top of page


Becoming a writer – be it of short stories, novels, poetry, or screenplays – is serious business – that shouldn’t be taken lightly. Writing may seem easy, but it is everything but.

Don’t write a story just because you think it might be a bestseller or that it would make your great aunt Shirley proud. Write the story you’d most want to read. Think about the books you love, the ones you really lose yourself in. If those are mysteries, then don’t try to write an historical romance or a quiet literary novel. It might not be anything genre-specific that you love, but a certain voice, or type of story, or kinds of characters. Write what you love.

Do me a favor, make a list of all your crazy obsessions, the things that get your heart pumping, that wake you up in the middle of the night. Put it above your desk and use it as a guide to jumpstart your writing each and every day.

If you are serious about writing you have to write every day and make sure your writing is effective. Set a daily goal for your writing. Depending on your other time commitments and what it is you’re writing, you can either plan to write for two hours a day or decide to not put your laptop down until you’ve typed out 20+ pages.

You should take writing as a seriously as you take or once took your dream job. Stay focused. Distraction is the enemy of all great works of art. If you are like me you will often wonder if you are any good at writing. It’s normal. But if you are committed to writing, stop worrying about being a good writer; just write.

  • KEEP an open mind.

  • COMMIT to your writing and your career and continue refining your craft. If the first thing you query doesn’t land, take a look at the feedback you’ve received and apply it to something new.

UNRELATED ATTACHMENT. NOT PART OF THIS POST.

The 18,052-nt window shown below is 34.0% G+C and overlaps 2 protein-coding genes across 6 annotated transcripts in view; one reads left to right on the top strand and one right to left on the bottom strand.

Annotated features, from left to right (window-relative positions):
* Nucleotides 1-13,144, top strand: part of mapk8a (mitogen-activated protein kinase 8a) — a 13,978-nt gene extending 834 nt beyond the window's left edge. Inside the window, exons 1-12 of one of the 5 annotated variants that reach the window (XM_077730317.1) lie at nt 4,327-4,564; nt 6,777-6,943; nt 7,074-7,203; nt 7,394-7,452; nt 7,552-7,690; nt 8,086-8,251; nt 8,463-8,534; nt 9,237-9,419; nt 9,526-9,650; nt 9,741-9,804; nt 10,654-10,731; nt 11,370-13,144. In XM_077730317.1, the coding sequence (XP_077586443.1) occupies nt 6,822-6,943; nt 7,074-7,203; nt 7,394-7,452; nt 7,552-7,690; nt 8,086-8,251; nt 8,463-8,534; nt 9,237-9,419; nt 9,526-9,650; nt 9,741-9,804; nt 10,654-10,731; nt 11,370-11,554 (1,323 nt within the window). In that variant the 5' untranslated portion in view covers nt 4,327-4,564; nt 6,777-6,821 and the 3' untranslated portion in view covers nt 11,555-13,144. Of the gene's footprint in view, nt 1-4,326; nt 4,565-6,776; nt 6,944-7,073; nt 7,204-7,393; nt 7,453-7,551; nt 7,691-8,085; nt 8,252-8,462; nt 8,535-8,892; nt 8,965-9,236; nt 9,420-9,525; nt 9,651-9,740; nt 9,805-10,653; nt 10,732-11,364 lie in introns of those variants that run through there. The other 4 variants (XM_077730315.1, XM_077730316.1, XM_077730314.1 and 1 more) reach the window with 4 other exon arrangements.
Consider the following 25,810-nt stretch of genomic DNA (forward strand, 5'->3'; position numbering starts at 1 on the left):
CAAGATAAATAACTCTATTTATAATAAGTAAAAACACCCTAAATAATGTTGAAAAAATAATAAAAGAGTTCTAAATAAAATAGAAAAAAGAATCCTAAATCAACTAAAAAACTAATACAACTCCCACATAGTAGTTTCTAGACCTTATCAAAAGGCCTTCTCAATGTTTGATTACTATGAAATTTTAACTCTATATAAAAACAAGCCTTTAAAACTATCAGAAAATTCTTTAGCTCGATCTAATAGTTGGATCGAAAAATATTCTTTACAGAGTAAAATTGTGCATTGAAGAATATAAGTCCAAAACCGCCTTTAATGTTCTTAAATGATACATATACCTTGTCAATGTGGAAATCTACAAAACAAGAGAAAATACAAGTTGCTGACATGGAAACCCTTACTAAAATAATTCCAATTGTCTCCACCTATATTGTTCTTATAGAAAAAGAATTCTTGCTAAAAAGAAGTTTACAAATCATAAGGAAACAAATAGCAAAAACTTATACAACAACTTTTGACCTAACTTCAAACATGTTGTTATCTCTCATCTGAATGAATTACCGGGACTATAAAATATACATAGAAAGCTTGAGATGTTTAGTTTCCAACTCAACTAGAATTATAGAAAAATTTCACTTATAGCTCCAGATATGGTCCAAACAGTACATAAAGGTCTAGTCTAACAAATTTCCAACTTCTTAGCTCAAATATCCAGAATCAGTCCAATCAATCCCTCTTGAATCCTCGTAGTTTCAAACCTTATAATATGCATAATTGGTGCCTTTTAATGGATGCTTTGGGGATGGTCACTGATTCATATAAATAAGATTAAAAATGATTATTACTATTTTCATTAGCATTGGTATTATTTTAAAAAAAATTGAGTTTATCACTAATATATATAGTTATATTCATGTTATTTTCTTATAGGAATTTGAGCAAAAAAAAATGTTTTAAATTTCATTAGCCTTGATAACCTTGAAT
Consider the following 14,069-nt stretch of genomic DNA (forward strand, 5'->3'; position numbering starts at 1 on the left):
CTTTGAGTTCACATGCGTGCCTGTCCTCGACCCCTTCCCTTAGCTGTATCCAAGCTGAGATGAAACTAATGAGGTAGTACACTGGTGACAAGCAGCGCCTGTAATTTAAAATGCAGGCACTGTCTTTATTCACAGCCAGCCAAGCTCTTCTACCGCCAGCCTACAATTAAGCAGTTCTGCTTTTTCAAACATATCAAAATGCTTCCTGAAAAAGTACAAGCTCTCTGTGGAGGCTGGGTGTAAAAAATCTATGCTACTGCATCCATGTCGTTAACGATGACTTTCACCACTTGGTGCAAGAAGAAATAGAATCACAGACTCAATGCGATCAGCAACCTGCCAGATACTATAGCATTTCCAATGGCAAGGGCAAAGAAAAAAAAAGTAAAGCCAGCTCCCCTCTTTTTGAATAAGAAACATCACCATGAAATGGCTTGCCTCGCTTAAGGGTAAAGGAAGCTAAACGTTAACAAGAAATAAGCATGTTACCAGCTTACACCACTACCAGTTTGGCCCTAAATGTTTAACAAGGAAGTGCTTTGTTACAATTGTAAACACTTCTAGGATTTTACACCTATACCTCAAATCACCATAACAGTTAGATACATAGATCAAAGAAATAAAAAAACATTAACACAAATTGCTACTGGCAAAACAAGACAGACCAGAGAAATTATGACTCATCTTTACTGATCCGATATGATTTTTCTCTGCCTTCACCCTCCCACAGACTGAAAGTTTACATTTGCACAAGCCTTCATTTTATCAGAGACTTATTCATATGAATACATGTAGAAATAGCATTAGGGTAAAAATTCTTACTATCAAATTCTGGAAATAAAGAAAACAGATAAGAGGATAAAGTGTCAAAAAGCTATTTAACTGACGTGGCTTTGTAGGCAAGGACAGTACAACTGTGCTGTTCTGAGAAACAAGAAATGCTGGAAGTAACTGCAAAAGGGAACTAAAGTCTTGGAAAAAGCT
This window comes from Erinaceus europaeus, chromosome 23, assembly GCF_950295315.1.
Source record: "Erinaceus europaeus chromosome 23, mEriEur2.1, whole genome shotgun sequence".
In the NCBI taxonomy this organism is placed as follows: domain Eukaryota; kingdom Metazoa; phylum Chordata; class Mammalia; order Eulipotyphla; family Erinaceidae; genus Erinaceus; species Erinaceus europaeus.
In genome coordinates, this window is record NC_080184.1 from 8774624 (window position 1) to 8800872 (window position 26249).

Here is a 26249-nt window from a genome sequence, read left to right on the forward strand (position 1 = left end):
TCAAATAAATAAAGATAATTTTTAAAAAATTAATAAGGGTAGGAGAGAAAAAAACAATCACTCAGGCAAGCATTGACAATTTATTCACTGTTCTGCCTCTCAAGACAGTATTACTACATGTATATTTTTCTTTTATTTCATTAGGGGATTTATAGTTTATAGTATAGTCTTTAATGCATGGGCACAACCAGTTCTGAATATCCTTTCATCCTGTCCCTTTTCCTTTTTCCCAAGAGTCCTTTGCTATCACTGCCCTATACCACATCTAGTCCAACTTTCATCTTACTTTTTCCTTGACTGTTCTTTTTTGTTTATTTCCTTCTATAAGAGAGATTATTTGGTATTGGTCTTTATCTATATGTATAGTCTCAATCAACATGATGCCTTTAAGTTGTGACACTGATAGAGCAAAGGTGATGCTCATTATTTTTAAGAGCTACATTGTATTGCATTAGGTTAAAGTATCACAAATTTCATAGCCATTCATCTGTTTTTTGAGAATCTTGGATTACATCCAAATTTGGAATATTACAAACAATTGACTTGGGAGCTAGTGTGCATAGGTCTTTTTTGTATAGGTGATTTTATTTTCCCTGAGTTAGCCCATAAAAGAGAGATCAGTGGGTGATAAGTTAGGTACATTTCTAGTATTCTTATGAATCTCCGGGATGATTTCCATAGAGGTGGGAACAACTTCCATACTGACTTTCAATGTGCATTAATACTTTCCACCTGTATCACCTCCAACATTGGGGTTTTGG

• DO stay positive.

  • DON’T pay an agent or publisher any kind of up-front fee.

  • DON’T sign a contract without an agent and without making sure you’re getting industry standard terms, at the very least. Make sure you understand exactly what you’re signing.

When I get an idea for a new book, I think of the general direction I want to go with that topic, and then I just write. After I’ve gotten a few chapters going, I go back and read through what I have and start making changes. You’ll learn that making changes can be just as confusing as writing the actual book.

Rewriting and editing helps to tighten up your work. But it can be difficult – what to chop and when to stop may not be clear. And you may change your mind more than once during the process.

Throughout the entire process, you will constantly ask yourself a ton of questions. Whether you need to take out unnecessary information and explanations; do you need to perhaps add or expand on dialogue of what the characters actually say, rather than summaries; should you may need to move descriptive passages to add tension and suspense to incidents.

Over the course of my career, I have self-published two books and one e-book, in addition to, have had more than 80 articles published, and I cannot tell you how many final edits I’ve actual done. And each time I either found an error, or added/removed words, sentences, or even whole chapters.

In your final edit(s) be sure to always:

  • Check for grammar, punctuation and spelling mistakes.

  • Ensure you have no continuity errors.

  • Pay particular attention to the first and last lines of any section or scene.

  • Smooth out any awkward words and phrases.

  • Clarify anything that isn’t clear. If you don’t understand it, chances are your readers won’t either.

Writing is a beautiful thing for lots of reasons to different people, but if you are focused on a goal then it’s the most enjoyment you can ever have working.

Writer's Alley: News

If you would like to be a regular contributor to Writer's Alley, please send your idea and content to I only ask that the content be related to becoming or being an active writer across any genre, be it book, magazine, film, or poetry. New content will be added bi-weekly on Wednesdays.

Writer's Alley: Quote
bottom of page